Weekend

Required Reading

This week, an underground restaurant, political lives of medieval manuscripts, the need to claim (physical) QTBIPoC spaces, Harold Pinter’s catty side, and more.

Snøhetta has revealed designs for a new underwater restaurant called Under that will be at the southernmost tip of Norway. It looks like a sinking ship, no? More impressive renderings here. (via Archpaper)

Lomuto went online and found a forum, on the white-nationalist Web site Stormfront, where someone had asked for counsel concerning tattoos. A respondent suggested that the poster seek out the work of the tattoo artist who had spoken at the conference, and also pointed out “that Celtic crosses work better for tattoos because they are not as obvious as a swastika.” Lomuto, in her blog post, notes that the role of Celtic iconography role in white-nationalist organizations “was never explicitly referenced” during the speaker’s talk. (She also mentions that the conference took place the same weekend as “Become Who We Are,” a conference in Washington, D.C., hosted by the National Policy Institute, a white-supremacist “think tank” led by Richard Spencer.)

Claiming QTBIPoC spaces means thinking of us not as romanticized extreme subaltern subjects, but rather as imperfect subjects-in-process (Alarcon), both alienated and in revolt, as both internalizing our oppression and as agents who enact, create, construct other and more critically subalternative ways of life than would exist in the world were we not here

The Picasso Administration, which oversees the painter’s legacy, has also criticized the decision to remove the murals from Y-Block. In 2013, the organization’s head of legal affairs, Claudia Andrieu, told Norwegian radio that the art should not be moved, but after a meeting with Norwegian authorities in 2014, the organization took a more conciliatory tone, saying in a statement that it would monitor the process step by step.

  • Male writers still dominate book reviews and critic jobs:

Once again, the London Review of Books “has the worst gender disparity”, with women representing only 18% of reviewers and 26% of authors reviewed. The LRB’s figures have remained more or less consistent since the first Vida count in 2010, despite the publication telling the author Kathryn Heyman in 2013: “… there’s no question that despite the distress it causes us that the proportion of women in the paper remains so stubbornly low, the efforts we’ve made to change the situation have been hopelessly unsuccessful. We’ll continue to try – the issue is on our minds constantly.”

I met a priest in northern Japan who exorcised the spirits of people who had drowned in the tsunami. The ghosts did not appear in large numbers until autumn of that year, but Reverend Kaneta’s first case of possession came to him after less than a fortnight. He was the chief priest at a Zen temple in the inland town of Kurihara. The earthquake on March 11 was the most violent that he or anyone he knew had ever experienced. The great wooden beams of the temple’s halls had flexed and groaned with the strain. Power, water, and telephone lines were fractured for days; deprived of electricity, people in Kurihara, thirty miles from the coast, had a dimmer idea of what was going on there than television viewers on the other side of the world. But it became clear enough when first a handful of families, and then a mass of them, began arriving at Reverend Kaneta’s temple with corpses to bury.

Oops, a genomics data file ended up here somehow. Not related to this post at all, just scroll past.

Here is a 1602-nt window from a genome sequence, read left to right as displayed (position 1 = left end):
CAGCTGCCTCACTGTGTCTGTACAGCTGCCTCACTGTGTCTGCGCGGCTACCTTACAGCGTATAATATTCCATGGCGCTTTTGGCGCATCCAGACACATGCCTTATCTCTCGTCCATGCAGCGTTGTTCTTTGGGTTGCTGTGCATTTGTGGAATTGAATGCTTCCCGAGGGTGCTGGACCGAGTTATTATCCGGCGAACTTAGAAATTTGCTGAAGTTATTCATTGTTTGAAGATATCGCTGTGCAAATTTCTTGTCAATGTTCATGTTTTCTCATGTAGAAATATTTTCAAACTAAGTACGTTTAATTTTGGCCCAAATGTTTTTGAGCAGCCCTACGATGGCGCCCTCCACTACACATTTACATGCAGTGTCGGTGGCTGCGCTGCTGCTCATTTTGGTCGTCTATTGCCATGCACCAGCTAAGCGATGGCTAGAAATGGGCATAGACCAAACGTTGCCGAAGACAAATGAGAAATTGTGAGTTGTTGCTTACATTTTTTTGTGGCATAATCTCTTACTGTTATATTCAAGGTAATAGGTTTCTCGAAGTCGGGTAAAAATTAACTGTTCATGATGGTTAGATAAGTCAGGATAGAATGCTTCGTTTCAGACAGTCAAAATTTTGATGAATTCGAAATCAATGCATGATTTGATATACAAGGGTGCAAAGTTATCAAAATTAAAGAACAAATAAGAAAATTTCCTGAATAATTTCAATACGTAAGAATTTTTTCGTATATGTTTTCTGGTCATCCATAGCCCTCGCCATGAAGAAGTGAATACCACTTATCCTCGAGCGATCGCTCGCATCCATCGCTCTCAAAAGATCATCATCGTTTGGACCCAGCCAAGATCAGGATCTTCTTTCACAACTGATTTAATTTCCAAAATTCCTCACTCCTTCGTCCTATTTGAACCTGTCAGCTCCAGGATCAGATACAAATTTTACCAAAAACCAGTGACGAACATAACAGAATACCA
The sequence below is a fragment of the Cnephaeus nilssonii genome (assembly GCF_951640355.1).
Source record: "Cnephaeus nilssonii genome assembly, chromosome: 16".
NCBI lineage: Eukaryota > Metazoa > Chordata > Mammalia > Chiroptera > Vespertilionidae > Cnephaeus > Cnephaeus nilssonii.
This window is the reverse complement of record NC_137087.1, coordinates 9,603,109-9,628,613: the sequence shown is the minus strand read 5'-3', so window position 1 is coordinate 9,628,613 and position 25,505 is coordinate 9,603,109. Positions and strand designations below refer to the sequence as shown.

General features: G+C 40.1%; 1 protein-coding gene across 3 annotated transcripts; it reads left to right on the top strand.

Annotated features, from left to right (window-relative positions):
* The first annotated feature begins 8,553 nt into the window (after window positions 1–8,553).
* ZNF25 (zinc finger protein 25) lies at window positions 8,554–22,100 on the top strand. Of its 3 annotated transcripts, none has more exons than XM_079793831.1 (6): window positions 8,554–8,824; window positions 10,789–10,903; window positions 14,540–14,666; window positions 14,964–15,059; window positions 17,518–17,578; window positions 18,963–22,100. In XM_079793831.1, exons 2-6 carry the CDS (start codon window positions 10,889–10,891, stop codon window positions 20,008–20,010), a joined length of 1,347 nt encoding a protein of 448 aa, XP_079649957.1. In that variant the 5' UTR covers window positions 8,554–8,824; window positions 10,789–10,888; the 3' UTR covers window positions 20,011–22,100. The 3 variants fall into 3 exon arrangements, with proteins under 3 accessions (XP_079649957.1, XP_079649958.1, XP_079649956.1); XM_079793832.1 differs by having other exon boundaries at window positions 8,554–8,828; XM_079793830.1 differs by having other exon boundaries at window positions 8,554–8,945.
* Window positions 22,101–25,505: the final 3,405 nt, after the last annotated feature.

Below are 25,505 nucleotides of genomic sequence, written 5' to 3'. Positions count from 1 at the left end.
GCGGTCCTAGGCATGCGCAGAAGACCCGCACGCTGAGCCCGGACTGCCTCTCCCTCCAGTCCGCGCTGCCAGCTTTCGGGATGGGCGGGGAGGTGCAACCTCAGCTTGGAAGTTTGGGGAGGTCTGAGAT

The Mineral Hall in 1976 (via Gothamist, image courtesy AMNH)

Turns out that 20th Television — the studio distributor behind Mother — has been selling promotional spots in syndicated episodes to wring even more money out of the sitcom’s already rich syndication deals. Specifically, the feat is accomplished by a partnership with a company, SeamBI, which stands for Seamless Brand Integration and is responsible for digitally altering old episodes with new products and brands.

The company’s CEO Roy Baharav calls SeamBI an “advertising technology innovator” and says that what they do — in essence, monetizing aging television shows by adding new brands and product placement into old episodes — is the future. “What we do is we insert, very efficiently, brands into content in a natural way and in a way that is valuable to advertisers,” Baharav says. “So we find the balance between not compromising the integrity of the content and, on the other end, bring a lot of value to the advertiser.”

  • A beautifully reflective piece by Chloe Bass which is subtitled “Couples Counseling for Artists and Institutions”:

I was sitting on the floor of Powell’s, reading Roxane Gay’s Hunger and beating myself up for not choosing a more interesting book while surrounded by so many rare things, when I was struck by a sudden sneezing attack. Once, then twice, and on and on. No one near me said anything. My eyes began to swell. The sneezes continued. I believed I was cursed: to keep up these exhausting explosions until someone acknowledged me with bless you.

It should not be entirely surprising that Washington would tolerate the deaths of so many civilians to further its Cold War goals. In Vietnam, the U.S. military may have killed up to 2 million civilians. But Indonesia was different: the PKI was a legal, unarmed party, operating openly in Indonesia’s political system. It had gained influence through elections and community outreach, but was nevertheless treated like an insurgency.

Required Reading is published every Sunday morning ET, and is comprised of a short list of art-related links to long-form articles, videos, blog posts, or photo essays worth a second look.

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